CCPA set to move forward

CCPA set to Move Forward as Scheduled Despite COVID-19 Challenges.

California Consumer Privacy Act (CCPA) is set to move forward, as scheduled on July 1, 2020, despite the challenges presented by the COVID-19 pandemic.


As various states and countries implement lock downs and stay at home orders in effort to deal with the coronavirus pandemic, many events, initiatives and processes are being cancelled, or at best delayed. Many businesses and other organizations have resorted to shutting down, or digitising their operations to cope with the uncertain times. However, for California Attorney General Xavier Becerra, there is no intention to delay the implementation of California Consumer Privacy Act, which is expected to be enforced on or before July 1, 2020. Despite pushback from a coalition, who is asking for this initiative to be postponed, as businesses and organisations focus on dealing with challenges presented by COVID-19, Becerra seems, so far, unmoved. 


The California Attorney General plans to proceed with implementation of the law despite pushback.


An advisor for the California Attorney General affirmed that they are committed to enforcing the law upon finalizing the rules or July 1, whichever comes first, and stated “”We’re all mindful of the new reality created by COVID-19 and the heightened value of protecting consumers’ privacy online that comes with it. We encourage businesses to be particularly mindful of data security in this time of emergency.” The coalition, which is now comprised of 60 groups, stated “A temporary deferral in enforcement of the CCPA would relieve many pressures and stressors placed on organizations due to COVID-19 and would better enable business leaders to make responsible decisions that prioritize the needs and health of their workforce over other matters.”


The Civil Code allows for an enforcement of the CCPA on July 1, but not prior to that.


According to one of the groups which is part of the coalition “The law, Civil Code Section 1798.85(c), states that ‘The Attorney General shall not bring an enforcement action under this title until six months after the publication of the final regulations issued pursuant to this section or July 1, 2020, whichever is sooner.’ So that means July 1, period.”

CCPA was approved on September 2018

Initial Proposed Regulations were first published on October 11, 2019 and two sets of modifications, on February 10, 2020 and March 11 2020, have been released since then.

According to Cristina Contero Almagro, Aphaia’s Partner, “one should note that CCPA was approved on September 2018, commencing on January 1, 2020, subject to the publication of the final regulations. This means that businesses have had more than a year so far to adapt their processes to the main requirements of the CCPA”.


Do you have questions about how to navigate data protection laws during this global coronavirus pandemic in your company? We can help you. Aphaia provides both GDPR and CCPA consultancy services, including data protection impact assessments, and Data Protection Officer outsourcing. We can help your company get on track towards full compliance. Contact us today.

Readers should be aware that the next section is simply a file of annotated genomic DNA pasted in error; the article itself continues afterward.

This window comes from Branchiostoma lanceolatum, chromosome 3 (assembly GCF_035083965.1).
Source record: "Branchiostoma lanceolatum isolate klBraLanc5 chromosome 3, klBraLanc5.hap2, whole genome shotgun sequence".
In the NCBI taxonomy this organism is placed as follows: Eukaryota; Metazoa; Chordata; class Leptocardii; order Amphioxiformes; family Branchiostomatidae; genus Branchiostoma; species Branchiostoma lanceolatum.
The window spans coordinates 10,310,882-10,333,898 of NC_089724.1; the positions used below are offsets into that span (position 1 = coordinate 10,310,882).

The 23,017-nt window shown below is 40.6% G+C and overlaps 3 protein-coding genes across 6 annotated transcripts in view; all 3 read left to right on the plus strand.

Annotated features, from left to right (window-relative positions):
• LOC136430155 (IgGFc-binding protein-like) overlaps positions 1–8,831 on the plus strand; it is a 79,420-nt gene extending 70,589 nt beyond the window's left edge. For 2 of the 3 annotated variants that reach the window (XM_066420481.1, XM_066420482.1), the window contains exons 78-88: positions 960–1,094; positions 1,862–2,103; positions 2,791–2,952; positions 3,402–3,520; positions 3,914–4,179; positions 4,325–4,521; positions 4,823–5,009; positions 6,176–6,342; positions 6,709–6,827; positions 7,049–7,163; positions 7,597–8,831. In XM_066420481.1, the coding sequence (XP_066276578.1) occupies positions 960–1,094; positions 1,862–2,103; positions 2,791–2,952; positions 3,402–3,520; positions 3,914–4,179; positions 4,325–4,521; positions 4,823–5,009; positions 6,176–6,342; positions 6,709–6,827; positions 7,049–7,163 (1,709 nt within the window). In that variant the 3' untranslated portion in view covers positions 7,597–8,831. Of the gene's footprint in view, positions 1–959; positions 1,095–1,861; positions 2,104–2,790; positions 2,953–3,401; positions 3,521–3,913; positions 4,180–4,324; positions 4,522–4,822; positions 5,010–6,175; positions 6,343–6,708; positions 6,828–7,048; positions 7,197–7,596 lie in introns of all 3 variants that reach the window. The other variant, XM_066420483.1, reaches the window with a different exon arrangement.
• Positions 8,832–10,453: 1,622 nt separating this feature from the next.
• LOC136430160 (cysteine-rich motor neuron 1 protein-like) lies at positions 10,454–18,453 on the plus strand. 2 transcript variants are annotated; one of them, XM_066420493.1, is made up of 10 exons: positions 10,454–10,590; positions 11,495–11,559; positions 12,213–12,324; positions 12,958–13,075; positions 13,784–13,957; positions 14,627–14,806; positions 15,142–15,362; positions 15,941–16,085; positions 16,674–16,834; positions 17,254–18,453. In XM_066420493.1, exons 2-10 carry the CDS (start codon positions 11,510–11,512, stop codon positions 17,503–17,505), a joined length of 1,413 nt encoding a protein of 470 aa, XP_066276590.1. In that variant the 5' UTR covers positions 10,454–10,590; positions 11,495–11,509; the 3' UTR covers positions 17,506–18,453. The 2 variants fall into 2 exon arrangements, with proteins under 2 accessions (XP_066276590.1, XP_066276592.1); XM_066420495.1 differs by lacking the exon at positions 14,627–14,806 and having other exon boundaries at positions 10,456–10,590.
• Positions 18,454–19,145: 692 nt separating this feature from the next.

statement on privacy implications of mergers

EDPB Releases Statement on Privacy Implications of Mergers.

The European Data Protection Board released a statement last month on the privacy implications of mergers.

The European Data Protection Board has expressed concern over the privacy implications of mergers upon becoming aware of the intention of Google LLC to acquire Fitbit Inc. The board is primarily concerned that this may put a major tech company in the position to acquire even more sensitive personal data about people in Europe, and this could cause a high level risk to the fundamental rights to privacy and the protection of personal data. The EDPB has stated before that it is imperative that we assess longer-term implications of significant mergers like this, on consumer rights and data protection. In the statement, the EDPB reminds the parties of this proposed merger to assess and mitigate any possible risks of this merger to the rights to privacy and data protection before notifying the European Commission of the proposed merger.

“The EDPB therefore reminds the parties to the proposed merger, in accordance with the principle of accountability, of their obligations under the GDPR and to conduct in a transparent way a full assessment of the data protection requirements and privacy implications of the merger” The board will itself consider the implications that this merger may have for the Protection of personal data in the European Economic Area and, while remaining vigilant on this and similar cases in the future, stands ready to contribute its advice on the proposed merger to the Commission if so requested.

In a 2018 statement, considering the acquisition of Shazam by Apple, the EDPB warned that increased concentration in digital markets could potentially threaten the level of data protection and freedom enjoyed by digital consumers, and advise that independent data protection authorities may aid in the assessment of such an impact on the consumer or society. They also added that “This assessment, as well as the identification of conditions or remedies for mitigating negative impacts on privacy and other freedoms, may be separate to and independent from, or integrated into, the analysis carried out by competition authorities during their assessment under competition law. “

When it comes to sharing customers’ data in this context, margers might be the suitable way to go, because they imply that the controller entity does not change. All other ways would need to be extremely transparent and give the involved users a chance to object. However, if the controller becomes part of a corporate group, the data could be shared within the group subject to a legitimate interest assessment (LIA). This should be done on a case-by-case basis anyway, as the LIA might not pass the proportionality test always.

According to Cristina Contero Almagro, Aphaia’s Partner, “the assessment of the data protection requirements and privacy implications of the merger should cover, as one of its main elements, a full evaluation of the security measures that are in place in the other company, not only the current ones, but also those implemented during the previous years. The data breach suffered by Marriott last year is a good example that shows the relevance of properly checking and monitoring the security measures before going ahead with an acquisition or a merger”.

Do you have questions about how a merger or an acquisition may impact data protection in your company? We can help you. Aphaia provides both GDPR and Data Protection Act 2018 consultancy services, including data protection impact assessments, and Data Protection Officer outsourcing. We can help your company get on track towards full compliance. Contact us today.

Impersonation feature on company platforms

The Reality of the Impersonation Feature on Company Platforms.